"3. There is today, however, a growing confusion which leads many to leave the missionary command of the Lord unheard and ineffective (cf. Mt 28:19). Often it is maintained that any attempt to convince others on religious matters is a limitation of their freedom. From this perspective, it would only be legitimate to present one’s own ideas and to invite people to act according to their consciences, without aiming at their conversion to Christ and to the Catholic faith. It is enough, so they say, to help people to become more human or more faithful to their own religion; it is enough to build communities which strive for justice, freedom, peace and solidarity. Furthermore, some maintain that Christ should not be proclaimed to those who do not know him, nor should joining the Church be promoted, since it would also be possible to be saved without explicit knowledge of Christ and without formal incorporation in the Church.
In the face of these problems, the Congregation for the Doctrine of the Faith has judged it necessary to publish the present Note."
If there is no need to evangelize the jews, meaning the old covenant is still active and saving, then why did Christ bother with all that dying-on-the-cross stuff?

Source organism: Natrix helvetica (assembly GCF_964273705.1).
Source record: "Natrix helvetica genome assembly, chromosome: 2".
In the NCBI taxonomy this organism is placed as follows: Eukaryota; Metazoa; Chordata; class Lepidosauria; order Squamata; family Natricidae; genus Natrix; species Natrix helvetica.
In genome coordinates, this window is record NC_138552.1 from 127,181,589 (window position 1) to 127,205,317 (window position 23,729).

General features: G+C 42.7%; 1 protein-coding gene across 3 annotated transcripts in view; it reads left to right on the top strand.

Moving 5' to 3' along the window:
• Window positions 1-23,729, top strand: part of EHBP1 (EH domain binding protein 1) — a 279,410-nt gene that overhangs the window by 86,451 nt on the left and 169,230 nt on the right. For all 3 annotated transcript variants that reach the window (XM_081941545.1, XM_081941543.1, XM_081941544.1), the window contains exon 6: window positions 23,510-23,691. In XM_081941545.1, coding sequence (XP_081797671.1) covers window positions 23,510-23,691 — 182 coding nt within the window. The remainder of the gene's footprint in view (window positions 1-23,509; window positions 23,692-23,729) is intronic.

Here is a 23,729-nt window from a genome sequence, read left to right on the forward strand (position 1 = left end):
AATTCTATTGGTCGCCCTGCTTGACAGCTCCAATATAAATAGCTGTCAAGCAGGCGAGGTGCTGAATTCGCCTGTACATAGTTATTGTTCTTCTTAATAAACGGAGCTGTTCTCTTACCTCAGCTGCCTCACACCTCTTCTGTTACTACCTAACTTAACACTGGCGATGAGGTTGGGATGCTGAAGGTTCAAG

If the USCCB had their way, "Extra Ecclesiam Nulla Salus" would be "reinterpretted" to "Extra Ecclesiam Et Iudaeum Nulla Salus" Outside the Church and the Jews there is no salvation.
I've had it with the USCCB.
Thursday, March 20, 2008
You guys ever watch The Apprentice? Long story short, Donald Trump grabs a bunch of enterpreneurs, splits them into two teams, which then compete against each other. The competition involves pitting the teams against each other in several different business situations: real estate, retail, marketting, fundraisers, etc. Whichever team makes the most money wins. One person from the losing team is kicked off the show with Donald's obigatory catchphrase, "You're fired." And on from there.
I learned something very valuable from one of the episodes, a few seasons ago. No, not a business strategy, more like an insight into our particular societal behaviors.